I'm applying for grant money: https://genesis.re/wiki#CaaS:_Civilisation_as_a_Service

Some time ago I've received a brochure from a vendor that is copyrighted material.

This document, all text and images used within it as well as the company logo is copyright BLAH BLAH BLAH LTD. 2018


A copyright is subject to limitations based on public interest considerations, such as the fair use doctrine in the United States.

Puzzled with a dilemma

  1. When applying for grant money, it is helpful to evidence there is a vendor that has the experience and can deliver

  2. It is copyrighted material. Cannot use their product brochure.

Or maybe I can? There is an assumption that if a vendor shares their product brochure, it is totally logical and acceptable to share it widely - after all they want to have more clients.

Or maybe not? Each brochure is different, customized, I publish the old one from 2018, it will make their business mode difficult and I will be responsible for their losses.

For the purpose of this question assume 🇬🇧UK jurisdiction.

2 Answers 2


You can use the brochure

That is, the actual physical brochure that you got from the vendor. It’s physically your property and you can give it to whoever you like, make a paper plane out of it, clean up cat vomit with it - whatever.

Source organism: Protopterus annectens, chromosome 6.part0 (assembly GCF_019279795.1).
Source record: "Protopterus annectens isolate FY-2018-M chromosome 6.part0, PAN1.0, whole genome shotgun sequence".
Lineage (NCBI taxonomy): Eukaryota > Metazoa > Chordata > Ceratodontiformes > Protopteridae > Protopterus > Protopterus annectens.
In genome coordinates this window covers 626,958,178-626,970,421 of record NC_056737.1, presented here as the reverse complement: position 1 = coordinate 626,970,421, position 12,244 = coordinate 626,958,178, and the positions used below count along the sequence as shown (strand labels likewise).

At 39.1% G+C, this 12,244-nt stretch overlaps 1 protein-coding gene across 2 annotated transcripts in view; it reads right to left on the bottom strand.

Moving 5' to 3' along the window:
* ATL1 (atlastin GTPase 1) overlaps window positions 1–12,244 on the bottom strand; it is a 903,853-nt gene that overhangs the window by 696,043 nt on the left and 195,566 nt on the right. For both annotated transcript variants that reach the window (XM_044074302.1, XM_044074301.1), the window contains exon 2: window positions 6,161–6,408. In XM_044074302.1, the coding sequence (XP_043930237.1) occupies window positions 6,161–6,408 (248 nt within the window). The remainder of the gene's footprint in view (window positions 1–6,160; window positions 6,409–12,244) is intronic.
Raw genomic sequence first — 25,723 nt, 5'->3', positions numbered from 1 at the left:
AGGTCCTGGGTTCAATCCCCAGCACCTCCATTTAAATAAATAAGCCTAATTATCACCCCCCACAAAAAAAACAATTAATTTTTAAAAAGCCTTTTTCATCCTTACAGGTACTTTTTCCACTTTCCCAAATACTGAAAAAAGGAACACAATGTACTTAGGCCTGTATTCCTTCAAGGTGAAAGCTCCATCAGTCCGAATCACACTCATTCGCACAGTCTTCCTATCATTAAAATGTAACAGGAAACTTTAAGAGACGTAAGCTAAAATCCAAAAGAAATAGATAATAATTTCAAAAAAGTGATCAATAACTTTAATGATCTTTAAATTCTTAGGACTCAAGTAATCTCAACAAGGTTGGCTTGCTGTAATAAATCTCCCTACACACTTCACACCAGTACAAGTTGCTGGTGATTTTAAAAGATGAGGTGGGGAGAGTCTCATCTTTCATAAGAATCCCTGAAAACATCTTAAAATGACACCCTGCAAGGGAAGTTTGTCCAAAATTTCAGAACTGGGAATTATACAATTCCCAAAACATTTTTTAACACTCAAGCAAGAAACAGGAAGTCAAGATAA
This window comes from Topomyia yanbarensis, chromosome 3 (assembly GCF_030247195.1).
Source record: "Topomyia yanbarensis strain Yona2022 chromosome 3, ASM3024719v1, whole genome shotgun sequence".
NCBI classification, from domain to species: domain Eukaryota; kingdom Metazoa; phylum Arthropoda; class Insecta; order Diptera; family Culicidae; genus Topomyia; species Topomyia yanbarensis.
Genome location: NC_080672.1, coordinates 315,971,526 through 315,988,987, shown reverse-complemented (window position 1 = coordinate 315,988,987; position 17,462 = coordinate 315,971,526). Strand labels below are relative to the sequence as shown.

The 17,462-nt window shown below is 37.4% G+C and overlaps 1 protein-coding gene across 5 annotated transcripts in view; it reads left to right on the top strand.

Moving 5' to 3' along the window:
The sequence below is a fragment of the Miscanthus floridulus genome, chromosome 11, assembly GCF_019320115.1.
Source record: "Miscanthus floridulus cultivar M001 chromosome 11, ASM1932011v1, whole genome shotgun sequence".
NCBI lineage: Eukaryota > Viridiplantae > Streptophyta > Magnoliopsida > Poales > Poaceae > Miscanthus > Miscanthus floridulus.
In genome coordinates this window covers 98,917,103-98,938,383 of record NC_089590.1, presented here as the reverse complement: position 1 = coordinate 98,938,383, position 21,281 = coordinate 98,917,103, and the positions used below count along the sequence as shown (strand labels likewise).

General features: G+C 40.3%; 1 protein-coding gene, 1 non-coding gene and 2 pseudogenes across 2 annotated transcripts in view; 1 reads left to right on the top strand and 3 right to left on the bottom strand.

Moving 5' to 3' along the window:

You can’t copy it

See, they have the right to copy it, and you don’t - copyright. They also have the right to make derivative works from it, and you don’t.

There is no fair use in the UK

There is fair dealing among other exemptions.


There's such a thing as Nominal Use for trademarks, and you can always use a specific item number - Part or manufacturer numbers are not copyrightable as those are information very much akin to telephone numbers. For the US, you'd look at Feist v Rural.

For example, I want to reference a socket hex screw, M3, 0.5mm pitch, stainless steel, 20mm long. That's a specification, it's not copyrightable (but for the shape I wrote it down), and with that spec, everybody could go and order a bolt that should fit into that application. I could also say that I used "McMaster-Carr Part# 91292A123" for one specific brand and make that fits these specifications. That's nominative use and a clear reference.

You could of course give the catalog away with your application, or a part of it, like a page ripped from it. Because you have the right to dispose of your property as you see fit.

What you can't do is copy the page from the catalog, that would be infringing the copyright.Some Exceptions that make it allowable apply

UK Fair Dealing

Your (partial) copy could be seen as a substitute for the whole catalog for this instance, which is a point against fair dealing while the amount being only what is needed would count for it. It is unclear.

Just quoting which catalog lists the item and the number/page in it would make the recipient have to acquire the catalog, and you copy only as much as you really need (the number which identifies the product), so you'd be clearly in the fair dealing, even if the number could be copyrighted at all.

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